Subjectivation and Music: Suggestive Song and Care of the Self

This paper is in two sections. The first briefly considers the methodological and theoretical challenges that examining subjectification poses to musicological work on Renaissance and early modern music. Most music published in the sixteenth century was vocal music, much of it written for specific liturgical or political functions, including broadcasting the public persona of an individual patron. Thus, sixteenth-century music is not a straightforward expression of a composer’s interiority. Rather, composers balanced their own interests with, first, the reality of their subordination to a patron or the needs of their audience; second, the demands of other creators and performers; and third, the demands of the text and any characters therein. Susan McClary has demonstrated that composers of Italian madrigals used music to create complex interiorities for the subjects in the poetry; a similar methodology could be developed and integrated into studies that also consider the complex power dynamics around patronage, and the selfhood of patrons, composers, performers, listeners.

The second section takes an aside in Michel Foucault’s 1982 article ‘The Subject and Power’ as a starting point. Foucault suggests we can learn more about a thing from studying its opposite: legality/criminality, sanity/madness. Musicality and music are challenging to study in this way: not only is there no simple opposite to musicality, but there were many competing regulatory bodies overseeing music. I briefly review concepts and uses of silence and noise, and demonstrate similarities and differences in the view of the relationship between music/noise/silence and the self in the proceedings of the legal court of the Old Bailey of Restoration London and in the records and treatises associated with sixteenth-century Italian academies (particularly of Vicenza and Venice). These arenas share an understanding that music can reveal something of the self, for listeners as much as performers, and that music should be used judiciously to care for the self. They disagree about what kinds of music are appropriate in caring for the self. In sixteenth-century Italian academies, it seems, any and all music is appropriate, including lowbrow suggestive song. Humanist literary and music theorists did not rule out low matter dealing with physical desires as long as it was written in an appropriate genre and stylistic register. In the eyes (and ears?) of the Old Bailey, however, lowbrow musicmaking was highly questionable and could reveal a truth about an individual’s capacity for sin.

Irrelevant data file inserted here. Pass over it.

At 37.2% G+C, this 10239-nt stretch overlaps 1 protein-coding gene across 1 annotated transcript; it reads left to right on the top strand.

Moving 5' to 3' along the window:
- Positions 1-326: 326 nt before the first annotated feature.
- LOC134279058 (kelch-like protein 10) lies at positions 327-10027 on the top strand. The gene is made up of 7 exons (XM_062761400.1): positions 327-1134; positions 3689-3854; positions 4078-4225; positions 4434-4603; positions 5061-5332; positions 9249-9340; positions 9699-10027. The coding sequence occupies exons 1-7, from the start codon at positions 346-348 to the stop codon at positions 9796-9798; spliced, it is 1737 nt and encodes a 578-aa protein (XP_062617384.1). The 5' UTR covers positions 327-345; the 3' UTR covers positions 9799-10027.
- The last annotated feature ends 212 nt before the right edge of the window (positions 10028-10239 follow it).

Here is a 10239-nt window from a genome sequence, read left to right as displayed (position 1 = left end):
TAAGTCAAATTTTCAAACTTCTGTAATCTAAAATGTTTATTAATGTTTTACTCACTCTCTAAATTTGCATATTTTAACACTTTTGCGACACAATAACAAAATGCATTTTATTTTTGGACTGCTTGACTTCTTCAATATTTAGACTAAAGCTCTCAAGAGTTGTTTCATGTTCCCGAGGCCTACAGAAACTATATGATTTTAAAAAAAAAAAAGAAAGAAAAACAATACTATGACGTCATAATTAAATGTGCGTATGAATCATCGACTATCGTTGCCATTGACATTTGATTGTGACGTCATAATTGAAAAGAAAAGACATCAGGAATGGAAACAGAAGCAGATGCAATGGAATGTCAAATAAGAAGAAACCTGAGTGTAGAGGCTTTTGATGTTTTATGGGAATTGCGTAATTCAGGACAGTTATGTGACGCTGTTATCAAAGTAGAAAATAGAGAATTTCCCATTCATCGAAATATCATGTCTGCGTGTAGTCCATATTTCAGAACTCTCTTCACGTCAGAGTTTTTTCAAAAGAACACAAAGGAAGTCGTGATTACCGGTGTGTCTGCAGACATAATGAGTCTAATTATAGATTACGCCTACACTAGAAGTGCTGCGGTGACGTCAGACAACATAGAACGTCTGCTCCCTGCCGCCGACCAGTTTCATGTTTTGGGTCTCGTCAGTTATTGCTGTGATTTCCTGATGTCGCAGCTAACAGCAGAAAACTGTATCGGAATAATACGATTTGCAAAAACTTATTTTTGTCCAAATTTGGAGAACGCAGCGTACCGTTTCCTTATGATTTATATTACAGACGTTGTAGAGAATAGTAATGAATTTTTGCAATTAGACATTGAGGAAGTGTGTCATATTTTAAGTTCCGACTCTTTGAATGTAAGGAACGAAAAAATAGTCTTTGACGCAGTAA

Foucault argued that the Reformation brought about a new form of subjectivity. Martin has suggested that there was not a clearcut break, rather, the “prudential self (a rhetorical posture that subordinated honesty to decorum)” was reformed during the sixteenth century; and a new self, the sincere self “which subordinated decorum to honesty”, developed. I suggest that context is also important: multilayered, dissimulating selves appear differently under the gaze of different regulatory bodies. That is, different lenses highlight different aspects of selfhood.

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